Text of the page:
The Aromatic Reason To Cook Bone Broth In An Instant Pot

Whether you're looking to cure a cold or curb a craving, bone broth is the trendy-yet-reliable way to get the job done. If you've never made it at home before, it's a little different from whipping up a batch of homemade stock. Bone broth is made from only a mixture of meat and vegetables. Your sinewy chicken and beef scraps don't belong in the pot. According to chef and food scientist J. Kenji Lopez-Alt via Martha Stewart, "[Bone broth] can be flavorful, but without collagen from connective tissue, it's about as thin as water." That's why, in order to make a flavorful bone broth, the key ingredient is time.

Made the conventional way (on the stovetop), a good bone broth can take anywhere from 12 hours on the short side, to 24 to 36 hours to be ready. The longer the better, really. Enter — the Instant Pot. According to the official Instant Pot website, with the wonder appliance, it only takes 1 to 2 hours to bang out 10 cups of steaming chicken bone broth. But, superhuman feats of time-saving strength aside, there's one perhaps-unexpected (but hugely important) reason why you should reach for your Instant Pot when making bone broth: The smell.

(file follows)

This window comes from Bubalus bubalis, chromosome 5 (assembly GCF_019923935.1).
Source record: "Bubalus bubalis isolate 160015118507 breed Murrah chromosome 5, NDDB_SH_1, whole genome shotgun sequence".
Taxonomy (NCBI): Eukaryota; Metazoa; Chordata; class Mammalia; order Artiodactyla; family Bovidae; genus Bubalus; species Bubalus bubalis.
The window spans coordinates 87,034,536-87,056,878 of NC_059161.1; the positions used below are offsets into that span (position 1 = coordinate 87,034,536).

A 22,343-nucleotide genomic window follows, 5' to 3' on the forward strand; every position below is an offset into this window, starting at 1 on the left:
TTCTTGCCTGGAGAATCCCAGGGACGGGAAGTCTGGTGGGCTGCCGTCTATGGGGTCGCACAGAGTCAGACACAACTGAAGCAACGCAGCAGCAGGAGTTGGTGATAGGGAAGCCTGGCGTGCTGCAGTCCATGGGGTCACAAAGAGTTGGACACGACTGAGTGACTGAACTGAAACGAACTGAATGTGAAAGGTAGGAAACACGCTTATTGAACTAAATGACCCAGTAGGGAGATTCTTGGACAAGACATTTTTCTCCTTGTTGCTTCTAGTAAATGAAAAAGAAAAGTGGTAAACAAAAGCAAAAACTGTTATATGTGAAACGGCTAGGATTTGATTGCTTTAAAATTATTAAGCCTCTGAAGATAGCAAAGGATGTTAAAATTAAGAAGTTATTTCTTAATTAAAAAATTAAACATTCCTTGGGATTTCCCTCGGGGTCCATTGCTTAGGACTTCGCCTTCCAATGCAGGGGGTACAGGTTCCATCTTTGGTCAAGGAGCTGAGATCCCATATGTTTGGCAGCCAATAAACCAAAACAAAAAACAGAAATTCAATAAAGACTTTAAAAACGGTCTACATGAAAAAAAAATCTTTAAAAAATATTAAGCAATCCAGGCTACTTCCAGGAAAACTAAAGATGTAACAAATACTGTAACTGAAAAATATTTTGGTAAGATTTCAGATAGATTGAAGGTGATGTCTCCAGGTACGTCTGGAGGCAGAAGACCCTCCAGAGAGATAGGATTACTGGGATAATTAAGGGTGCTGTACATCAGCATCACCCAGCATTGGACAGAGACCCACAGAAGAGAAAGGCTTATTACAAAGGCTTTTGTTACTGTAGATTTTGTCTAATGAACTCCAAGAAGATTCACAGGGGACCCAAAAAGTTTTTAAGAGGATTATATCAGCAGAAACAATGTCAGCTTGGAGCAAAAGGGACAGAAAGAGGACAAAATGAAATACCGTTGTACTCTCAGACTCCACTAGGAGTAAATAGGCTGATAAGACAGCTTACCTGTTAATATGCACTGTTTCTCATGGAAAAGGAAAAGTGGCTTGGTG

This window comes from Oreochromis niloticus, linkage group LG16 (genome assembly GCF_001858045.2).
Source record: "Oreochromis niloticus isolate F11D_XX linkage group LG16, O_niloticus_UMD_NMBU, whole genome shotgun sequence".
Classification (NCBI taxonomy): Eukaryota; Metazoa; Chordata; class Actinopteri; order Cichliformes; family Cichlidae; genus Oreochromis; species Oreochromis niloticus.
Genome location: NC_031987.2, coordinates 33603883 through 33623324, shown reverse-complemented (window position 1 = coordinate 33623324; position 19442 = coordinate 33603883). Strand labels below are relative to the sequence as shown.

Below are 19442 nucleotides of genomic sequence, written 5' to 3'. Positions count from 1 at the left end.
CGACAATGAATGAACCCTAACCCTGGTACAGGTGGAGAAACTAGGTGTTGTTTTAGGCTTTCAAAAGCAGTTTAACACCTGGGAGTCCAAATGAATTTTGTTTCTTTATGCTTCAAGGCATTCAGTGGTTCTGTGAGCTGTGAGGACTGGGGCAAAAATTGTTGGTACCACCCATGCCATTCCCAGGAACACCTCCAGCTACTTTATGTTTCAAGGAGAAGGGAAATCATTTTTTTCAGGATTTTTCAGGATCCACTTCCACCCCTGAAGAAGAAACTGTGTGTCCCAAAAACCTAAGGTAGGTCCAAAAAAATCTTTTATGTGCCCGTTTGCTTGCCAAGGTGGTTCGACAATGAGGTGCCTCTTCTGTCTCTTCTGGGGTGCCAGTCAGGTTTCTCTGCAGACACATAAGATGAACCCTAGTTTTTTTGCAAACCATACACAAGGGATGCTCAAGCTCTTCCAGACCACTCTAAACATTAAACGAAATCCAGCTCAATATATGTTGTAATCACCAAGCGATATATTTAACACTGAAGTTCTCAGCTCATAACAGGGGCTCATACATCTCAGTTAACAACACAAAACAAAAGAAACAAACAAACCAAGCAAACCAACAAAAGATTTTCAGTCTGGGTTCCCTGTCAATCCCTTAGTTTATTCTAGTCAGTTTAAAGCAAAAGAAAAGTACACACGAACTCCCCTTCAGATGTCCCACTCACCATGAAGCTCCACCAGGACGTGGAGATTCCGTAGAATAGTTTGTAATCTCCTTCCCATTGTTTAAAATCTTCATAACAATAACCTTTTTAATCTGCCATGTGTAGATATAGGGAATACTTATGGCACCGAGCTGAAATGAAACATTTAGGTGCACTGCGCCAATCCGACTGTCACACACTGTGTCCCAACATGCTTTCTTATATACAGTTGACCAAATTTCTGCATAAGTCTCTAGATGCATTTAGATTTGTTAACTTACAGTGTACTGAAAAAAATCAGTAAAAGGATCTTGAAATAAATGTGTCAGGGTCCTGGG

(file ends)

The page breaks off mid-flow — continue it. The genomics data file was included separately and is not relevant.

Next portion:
Keep your broth to yourself

In Diablo Cody's 2007 cinematic masterpiece "Juno," when the titular protagonist suggests that her friend Paulie go to prom with Katrina Devoort, Paulie is expressly not into the idea. Why? Quoth Paulie: "I don't like Katrina. She smells like soup. Have you ever smelled her? I mean, her whole house smells like soup." Don't let this be you. 

Not only is 24 to 36 hours a long (and sort of dangerous) amount of time to keep your stove on, but it also means that for a day and a half, your entire house will be filling with broth smell. Don't get it twisted — we aren't talking about the cozy, soul-warming aroma of your mom's broccoli cheddar soup bubbling away for an hour or two before dinnertime. We're talking about a permeating, lingering broth smell. Sound appetizing?

As Instant Pot users know all too well, once you press "start," those cooking smells are all sealed up until the cooking time is over. This can be something of a drawback when making soups, chowders, or other dishes that you might prefer to season as you go based on the aroma. But, when it comes to hours (or even days) of slow-cooking a bone broth, you'll be thankful that all those soupy smells are neatly tucked inside the appliance.